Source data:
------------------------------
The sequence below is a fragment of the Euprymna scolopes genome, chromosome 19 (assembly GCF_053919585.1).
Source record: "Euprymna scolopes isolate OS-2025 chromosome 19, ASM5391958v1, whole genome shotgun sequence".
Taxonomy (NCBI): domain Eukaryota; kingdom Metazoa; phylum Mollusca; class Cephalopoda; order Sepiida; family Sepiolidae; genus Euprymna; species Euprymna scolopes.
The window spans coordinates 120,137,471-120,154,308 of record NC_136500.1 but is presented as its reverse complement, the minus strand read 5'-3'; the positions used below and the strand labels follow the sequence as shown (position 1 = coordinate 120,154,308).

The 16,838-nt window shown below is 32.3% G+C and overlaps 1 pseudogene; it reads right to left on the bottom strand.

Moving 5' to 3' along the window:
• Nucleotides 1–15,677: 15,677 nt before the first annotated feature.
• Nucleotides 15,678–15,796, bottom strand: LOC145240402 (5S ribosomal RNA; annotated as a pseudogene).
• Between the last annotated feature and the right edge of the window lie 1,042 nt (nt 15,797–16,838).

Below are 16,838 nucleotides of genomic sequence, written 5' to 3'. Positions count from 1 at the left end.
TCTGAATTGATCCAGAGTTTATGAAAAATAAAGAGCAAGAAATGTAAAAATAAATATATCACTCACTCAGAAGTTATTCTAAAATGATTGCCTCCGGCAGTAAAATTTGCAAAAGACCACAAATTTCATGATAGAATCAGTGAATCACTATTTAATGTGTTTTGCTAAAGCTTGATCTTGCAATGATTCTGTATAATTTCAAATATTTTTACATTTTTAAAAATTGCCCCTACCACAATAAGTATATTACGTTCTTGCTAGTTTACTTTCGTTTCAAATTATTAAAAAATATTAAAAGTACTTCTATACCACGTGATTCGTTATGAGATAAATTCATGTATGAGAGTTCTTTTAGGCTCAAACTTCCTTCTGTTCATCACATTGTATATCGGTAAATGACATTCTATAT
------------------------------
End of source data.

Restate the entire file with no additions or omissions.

The sequence below is a fragment of the Euprymna scolopes genome, chromosome 19 (assembly GCF_053919585.1).
Source record: "Euprymna scolopes isolate OS-2025 chromosome 19, ASM5391958v1, whole genome shotgun sequence".
Taxonomy (NCBI): domain Eukaryota; kingdom Metazoa; phylum Mollusca; class Cephalopoda; order Sepiida; family Sepiolidae; genus Euprymna; species Euprymna scolopes.
The window spans coordinates 120,137,471-120,154,308 of record NC_136500.1 but is presented as its reverse complement, the minus strand read 5'-3'; the positions used below and the strand labels follow the sequence as shown (position 1 = coordinate 120,154,308).

The 16,838-nt window shown below is 32.3% G+C and overlaps 1 pseudogene; it reads right to left on the bottom strand.

Moving 5' to 3' along the window:
• Nucleotides 1–15,677: 15,677 nt before the first annotated feature.
• Nucleotides 15,678–15,796, bottom strand: LOC145240402 (5S ribosomal RNA; annotated as a pseudogene).
• Between the last annotated feature and the right edge of the window lie 1,042 nt (nt 15,797–16,838).

Below are 16,838 nucleotides of genomic sequence, written 5' to 3'. Positions count from 1 at the left end.
TCTGAATTGATCCAGAGTTTATGAAAAATAAAGAGCAAGAAATGTAAAAATAAATATATCACTCACTCAGAAGTTATTCTAAAATGATTGCCTCCGGCAGTAAAATTTGCAAAAGACCACAAATTTCATGATAGAATCAGTGAATCACTATTTAATGTGTTTTGCTAAAGCTTGATCTTGCAATGATTCTGTATAATTTCAAATATTTTTACATTTTTAAAAATTGCCCCTACCACAATAAGTATATTACGTTCTTGCTAGTTTACTTTCGTTTCAAATTATTAAAAAATATTAAAAGTACTTCTATACCACGTGATTCGTTATGAGATAAATTCATGTATGAGAGTTCTTTTAGGCTCAAACTTCCTTCTGTTCATCACATTGTATATCGGTAAATGACATTCTATAT